Veterans who want to ride in the clinic are half price and veterans who want to come and audit the clinic are free (includes lunch). Call 540-855-1158 or email newfreedomfarm2016@gmail.com with questions or for more information.
$50 nonrefundable deposit due by April 10 to secure a spot.

We spoke to Rob about his start in the horse industry, the challenges of training a wild horse and his equine teachers/partners along the way.

Q: Tell me about your business. What kind of services do you offer?
I work mostly with both troubled or problem horses with issues ranging from bucking and rearing to bad ground manners and starting young and most times unbroke horses. Although I do not refer to my method as breaking. I call it gentling. When done right, it can be a nice experience for both horse and rider.
Q: When did you get started in horses? What is your riding background?
I started riding at the age of 3 and got my first Shetland pony “Cupcake” on my 4th birthday. My mom wouldn’t allow me to show until I was about 9 years old. Her idea was that I should love the horse first and showing came second. I am glad she was so wise, because that’s exactly what happened. I then began barrel racing and gymkhana gaming shows. I instantly loved it and excelled at it.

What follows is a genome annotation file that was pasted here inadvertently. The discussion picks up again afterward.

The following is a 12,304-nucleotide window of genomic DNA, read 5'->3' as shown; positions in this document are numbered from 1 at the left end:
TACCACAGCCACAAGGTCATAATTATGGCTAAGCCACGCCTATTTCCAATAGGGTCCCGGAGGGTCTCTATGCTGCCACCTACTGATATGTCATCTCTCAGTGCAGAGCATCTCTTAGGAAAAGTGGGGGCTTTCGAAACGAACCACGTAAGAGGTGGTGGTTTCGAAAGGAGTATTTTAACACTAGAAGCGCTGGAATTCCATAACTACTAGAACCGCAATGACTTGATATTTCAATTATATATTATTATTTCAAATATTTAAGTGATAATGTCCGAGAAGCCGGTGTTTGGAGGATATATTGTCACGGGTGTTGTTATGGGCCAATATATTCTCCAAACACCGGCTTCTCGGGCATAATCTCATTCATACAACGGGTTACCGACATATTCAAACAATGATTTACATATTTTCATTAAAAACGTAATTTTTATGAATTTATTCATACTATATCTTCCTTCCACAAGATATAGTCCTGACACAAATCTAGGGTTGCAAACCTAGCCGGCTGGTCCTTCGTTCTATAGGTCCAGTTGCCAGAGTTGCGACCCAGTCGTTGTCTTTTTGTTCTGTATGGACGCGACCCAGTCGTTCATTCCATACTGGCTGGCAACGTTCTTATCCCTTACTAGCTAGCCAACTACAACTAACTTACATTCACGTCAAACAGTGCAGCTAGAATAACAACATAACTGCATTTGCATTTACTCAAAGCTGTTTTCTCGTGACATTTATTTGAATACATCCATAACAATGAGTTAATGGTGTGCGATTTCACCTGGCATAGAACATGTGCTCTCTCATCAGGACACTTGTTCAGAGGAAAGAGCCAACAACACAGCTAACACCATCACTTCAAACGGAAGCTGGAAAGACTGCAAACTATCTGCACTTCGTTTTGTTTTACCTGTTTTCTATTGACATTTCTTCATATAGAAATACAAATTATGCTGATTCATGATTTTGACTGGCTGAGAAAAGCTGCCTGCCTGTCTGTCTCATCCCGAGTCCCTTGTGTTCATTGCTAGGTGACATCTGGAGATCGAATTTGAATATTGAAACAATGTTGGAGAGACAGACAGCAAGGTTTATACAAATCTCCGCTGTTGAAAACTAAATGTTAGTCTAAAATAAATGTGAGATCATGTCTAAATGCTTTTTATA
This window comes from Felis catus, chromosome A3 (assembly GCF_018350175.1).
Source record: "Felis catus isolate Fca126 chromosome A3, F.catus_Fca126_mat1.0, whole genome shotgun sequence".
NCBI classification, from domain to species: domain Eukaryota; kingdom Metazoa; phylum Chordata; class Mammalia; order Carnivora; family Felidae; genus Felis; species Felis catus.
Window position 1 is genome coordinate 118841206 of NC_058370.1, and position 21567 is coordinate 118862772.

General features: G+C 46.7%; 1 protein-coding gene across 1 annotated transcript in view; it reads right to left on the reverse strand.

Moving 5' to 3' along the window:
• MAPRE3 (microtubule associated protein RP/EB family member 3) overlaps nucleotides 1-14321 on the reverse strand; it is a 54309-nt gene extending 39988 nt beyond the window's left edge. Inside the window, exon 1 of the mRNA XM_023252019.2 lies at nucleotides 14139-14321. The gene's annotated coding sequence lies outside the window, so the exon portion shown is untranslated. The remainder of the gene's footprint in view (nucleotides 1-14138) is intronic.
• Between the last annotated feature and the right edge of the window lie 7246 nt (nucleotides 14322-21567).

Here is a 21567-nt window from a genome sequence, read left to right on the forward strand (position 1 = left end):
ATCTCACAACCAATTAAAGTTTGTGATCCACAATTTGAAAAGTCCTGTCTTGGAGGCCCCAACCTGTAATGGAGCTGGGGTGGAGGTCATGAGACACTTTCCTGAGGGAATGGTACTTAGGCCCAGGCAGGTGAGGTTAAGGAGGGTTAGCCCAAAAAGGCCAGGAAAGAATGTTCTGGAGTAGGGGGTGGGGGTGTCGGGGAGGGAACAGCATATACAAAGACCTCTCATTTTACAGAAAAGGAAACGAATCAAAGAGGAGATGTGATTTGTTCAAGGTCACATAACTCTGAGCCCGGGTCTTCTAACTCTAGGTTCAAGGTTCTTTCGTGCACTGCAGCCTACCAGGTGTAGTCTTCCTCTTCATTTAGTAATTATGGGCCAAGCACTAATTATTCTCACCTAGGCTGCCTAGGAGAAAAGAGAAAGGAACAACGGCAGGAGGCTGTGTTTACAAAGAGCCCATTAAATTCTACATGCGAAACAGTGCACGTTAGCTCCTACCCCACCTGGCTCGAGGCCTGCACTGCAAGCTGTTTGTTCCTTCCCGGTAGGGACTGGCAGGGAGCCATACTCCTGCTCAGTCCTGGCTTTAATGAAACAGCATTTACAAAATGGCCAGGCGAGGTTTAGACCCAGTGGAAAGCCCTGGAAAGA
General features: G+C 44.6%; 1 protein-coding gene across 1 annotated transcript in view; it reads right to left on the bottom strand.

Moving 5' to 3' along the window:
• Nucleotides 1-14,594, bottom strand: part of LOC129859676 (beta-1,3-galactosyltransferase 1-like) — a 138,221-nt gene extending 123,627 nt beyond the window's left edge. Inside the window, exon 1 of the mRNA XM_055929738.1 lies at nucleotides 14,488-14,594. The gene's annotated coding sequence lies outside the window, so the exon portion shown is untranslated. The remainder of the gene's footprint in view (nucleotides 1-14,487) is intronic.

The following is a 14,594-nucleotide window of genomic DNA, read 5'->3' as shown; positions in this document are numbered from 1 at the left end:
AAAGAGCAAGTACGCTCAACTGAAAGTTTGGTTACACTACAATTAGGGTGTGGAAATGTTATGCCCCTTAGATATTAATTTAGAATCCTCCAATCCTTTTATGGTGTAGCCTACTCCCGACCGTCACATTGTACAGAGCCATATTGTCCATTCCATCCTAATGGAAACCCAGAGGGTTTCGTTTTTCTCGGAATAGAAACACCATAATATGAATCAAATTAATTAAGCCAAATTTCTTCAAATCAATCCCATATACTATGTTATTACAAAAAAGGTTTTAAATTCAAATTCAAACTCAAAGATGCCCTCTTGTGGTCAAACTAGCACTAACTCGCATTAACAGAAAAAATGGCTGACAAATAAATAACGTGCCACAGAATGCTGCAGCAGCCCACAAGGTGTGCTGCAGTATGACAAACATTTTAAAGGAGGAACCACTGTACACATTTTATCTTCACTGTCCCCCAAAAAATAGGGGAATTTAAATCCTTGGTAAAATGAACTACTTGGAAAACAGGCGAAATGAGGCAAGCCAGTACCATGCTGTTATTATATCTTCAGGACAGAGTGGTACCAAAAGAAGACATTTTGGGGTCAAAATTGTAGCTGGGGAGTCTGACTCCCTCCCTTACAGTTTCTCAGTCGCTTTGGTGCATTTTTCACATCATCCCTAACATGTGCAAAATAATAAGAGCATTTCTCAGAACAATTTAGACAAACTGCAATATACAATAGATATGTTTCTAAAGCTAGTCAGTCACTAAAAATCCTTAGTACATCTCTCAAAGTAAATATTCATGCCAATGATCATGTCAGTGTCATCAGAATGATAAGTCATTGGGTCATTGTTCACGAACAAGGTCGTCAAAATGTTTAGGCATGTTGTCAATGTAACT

MM012Q: What makes your stable/business different than others? What’s your specialty? What do you take the most pride in?
My specialty seems to be that I can gain the trust/respect of a horse almost right away. The horses bond with me and love me to a point that they can overcome their fears by putting their faith in me. My business is very much like a lot of others. All sorts of obstacles and desensitizing tools to make a more bombproof horse, but I believe its how I deal with the horses that makes my barn different. When it comes down to brass tacks, I care. I never started this as a business. I started helping horses because they needed it, and I care so much about them. When I see a distressed horse my heart goes out to them. The thing I take the most pride in is that I can speak to these horses in their language. I can regain their faith in humanity even if we don’t always deserve it. I believe that every horse that I encounter and work with is all the better for it.
Q: Can you describe your training/teaching philosophy?
My philosophy is simple. Make deals and don’t break them. Offer a horse an option and reward it with release of pressure or with praise. NO HAND TREATS. Your horse will not love you because you give him mints. He will however begin nipping and pinning his ears because you aren’t getting the treat when he wants it. I can’t say enough how important praise is.
Q: What is your favorite characteristic about Mustangs?